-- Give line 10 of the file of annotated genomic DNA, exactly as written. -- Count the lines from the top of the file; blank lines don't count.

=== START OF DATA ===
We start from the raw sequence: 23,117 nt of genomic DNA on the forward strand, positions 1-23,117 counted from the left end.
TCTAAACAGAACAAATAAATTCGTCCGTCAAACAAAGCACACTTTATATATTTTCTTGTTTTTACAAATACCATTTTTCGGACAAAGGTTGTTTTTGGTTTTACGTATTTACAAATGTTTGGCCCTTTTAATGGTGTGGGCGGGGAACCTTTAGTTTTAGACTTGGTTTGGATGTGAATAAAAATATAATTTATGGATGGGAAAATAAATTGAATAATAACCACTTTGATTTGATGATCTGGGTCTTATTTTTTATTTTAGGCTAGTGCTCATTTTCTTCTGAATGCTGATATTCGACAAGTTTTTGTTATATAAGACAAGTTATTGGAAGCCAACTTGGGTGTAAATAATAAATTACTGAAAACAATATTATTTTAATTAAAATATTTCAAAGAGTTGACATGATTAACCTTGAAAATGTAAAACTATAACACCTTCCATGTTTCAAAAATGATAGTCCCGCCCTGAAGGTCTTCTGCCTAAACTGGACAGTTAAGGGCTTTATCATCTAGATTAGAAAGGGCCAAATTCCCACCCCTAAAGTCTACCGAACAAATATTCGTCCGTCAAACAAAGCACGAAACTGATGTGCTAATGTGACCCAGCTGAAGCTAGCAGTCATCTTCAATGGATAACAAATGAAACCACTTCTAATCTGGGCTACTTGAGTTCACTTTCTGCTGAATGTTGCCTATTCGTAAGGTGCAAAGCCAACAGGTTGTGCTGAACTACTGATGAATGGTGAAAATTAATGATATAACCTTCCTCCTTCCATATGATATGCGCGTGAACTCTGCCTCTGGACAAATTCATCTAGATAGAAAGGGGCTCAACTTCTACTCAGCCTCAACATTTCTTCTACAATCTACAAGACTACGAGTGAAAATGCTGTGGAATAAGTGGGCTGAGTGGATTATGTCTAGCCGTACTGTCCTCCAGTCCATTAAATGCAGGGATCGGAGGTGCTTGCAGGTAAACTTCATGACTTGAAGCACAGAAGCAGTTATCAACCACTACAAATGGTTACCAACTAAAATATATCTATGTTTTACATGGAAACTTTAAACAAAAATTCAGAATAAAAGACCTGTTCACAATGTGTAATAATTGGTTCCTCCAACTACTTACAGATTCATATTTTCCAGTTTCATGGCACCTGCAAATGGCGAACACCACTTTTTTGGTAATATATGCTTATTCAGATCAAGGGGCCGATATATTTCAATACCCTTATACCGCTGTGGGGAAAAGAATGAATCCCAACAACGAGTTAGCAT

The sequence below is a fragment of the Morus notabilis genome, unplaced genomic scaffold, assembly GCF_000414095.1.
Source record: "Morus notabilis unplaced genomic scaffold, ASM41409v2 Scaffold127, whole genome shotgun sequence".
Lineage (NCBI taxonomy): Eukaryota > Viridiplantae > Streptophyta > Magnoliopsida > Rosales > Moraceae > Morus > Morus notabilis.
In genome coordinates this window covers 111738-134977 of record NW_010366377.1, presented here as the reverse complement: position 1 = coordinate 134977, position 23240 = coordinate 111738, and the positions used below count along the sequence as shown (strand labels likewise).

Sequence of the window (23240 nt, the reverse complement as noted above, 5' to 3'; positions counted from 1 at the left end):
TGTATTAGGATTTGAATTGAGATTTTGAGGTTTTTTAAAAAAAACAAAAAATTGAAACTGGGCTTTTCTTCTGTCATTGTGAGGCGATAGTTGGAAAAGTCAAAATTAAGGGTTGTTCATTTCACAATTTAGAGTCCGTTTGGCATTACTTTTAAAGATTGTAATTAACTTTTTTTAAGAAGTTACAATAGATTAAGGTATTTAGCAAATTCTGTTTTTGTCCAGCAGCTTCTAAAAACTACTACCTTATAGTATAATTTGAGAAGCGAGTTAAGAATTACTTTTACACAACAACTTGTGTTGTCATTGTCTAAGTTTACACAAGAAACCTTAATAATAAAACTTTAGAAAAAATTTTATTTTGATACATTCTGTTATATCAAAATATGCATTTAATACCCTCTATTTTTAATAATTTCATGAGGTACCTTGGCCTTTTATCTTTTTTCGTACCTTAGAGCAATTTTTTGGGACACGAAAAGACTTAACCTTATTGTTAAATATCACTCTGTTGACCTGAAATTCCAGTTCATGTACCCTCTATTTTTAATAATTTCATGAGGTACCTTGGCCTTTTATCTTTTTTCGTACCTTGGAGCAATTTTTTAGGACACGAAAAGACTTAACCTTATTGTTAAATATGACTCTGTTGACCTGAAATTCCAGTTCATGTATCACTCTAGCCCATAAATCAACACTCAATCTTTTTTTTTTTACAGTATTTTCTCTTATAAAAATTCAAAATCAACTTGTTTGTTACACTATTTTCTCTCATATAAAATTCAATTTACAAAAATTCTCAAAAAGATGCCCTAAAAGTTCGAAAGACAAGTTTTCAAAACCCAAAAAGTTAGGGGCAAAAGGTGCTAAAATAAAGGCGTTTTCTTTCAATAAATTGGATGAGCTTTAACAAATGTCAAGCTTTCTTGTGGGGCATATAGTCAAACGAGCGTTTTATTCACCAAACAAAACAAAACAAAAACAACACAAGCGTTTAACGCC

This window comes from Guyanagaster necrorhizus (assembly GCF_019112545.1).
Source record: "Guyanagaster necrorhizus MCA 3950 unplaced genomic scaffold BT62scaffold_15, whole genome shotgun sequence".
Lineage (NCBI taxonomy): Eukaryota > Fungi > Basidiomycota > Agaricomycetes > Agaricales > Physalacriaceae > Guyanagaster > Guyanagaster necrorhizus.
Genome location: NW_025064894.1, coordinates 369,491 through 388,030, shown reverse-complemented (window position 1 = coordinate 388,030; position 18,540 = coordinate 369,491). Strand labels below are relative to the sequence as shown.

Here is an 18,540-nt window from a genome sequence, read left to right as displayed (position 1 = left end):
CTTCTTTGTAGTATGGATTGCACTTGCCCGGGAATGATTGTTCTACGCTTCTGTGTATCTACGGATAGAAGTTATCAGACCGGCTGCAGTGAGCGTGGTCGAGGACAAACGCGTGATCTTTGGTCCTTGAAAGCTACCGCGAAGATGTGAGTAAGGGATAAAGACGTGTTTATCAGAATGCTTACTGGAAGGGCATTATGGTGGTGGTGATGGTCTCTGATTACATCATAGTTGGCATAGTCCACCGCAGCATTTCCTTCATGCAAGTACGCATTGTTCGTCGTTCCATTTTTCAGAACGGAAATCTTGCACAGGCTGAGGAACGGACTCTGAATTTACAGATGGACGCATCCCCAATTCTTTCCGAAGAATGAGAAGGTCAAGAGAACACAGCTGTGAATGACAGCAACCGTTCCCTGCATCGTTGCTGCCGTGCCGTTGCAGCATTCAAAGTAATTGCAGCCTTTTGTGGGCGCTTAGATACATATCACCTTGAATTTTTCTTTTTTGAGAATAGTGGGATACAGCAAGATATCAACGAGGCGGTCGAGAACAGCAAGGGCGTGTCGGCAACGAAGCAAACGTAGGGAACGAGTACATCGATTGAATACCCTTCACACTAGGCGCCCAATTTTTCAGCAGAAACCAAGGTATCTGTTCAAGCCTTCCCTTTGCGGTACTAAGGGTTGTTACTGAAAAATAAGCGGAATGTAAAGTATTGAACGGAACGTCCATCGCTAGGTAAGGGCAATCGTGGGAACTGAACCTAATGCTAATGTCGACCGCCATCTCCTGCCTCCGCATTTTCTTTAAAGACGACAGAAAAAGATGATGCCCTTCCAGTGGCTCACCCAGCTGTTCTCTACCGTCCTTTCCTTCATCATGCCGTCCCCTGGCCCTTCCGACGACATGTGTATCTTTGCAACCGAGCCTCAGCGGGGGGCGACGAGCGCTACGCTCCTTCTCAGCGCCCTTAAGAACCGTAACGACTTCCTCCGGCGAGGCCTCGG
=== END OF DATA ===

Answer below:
Source record: "Guyanagaster necrorhizus MCA 3950 unplaced genomic scaffold BT62scaffold_15, whole genome shotgun sequence".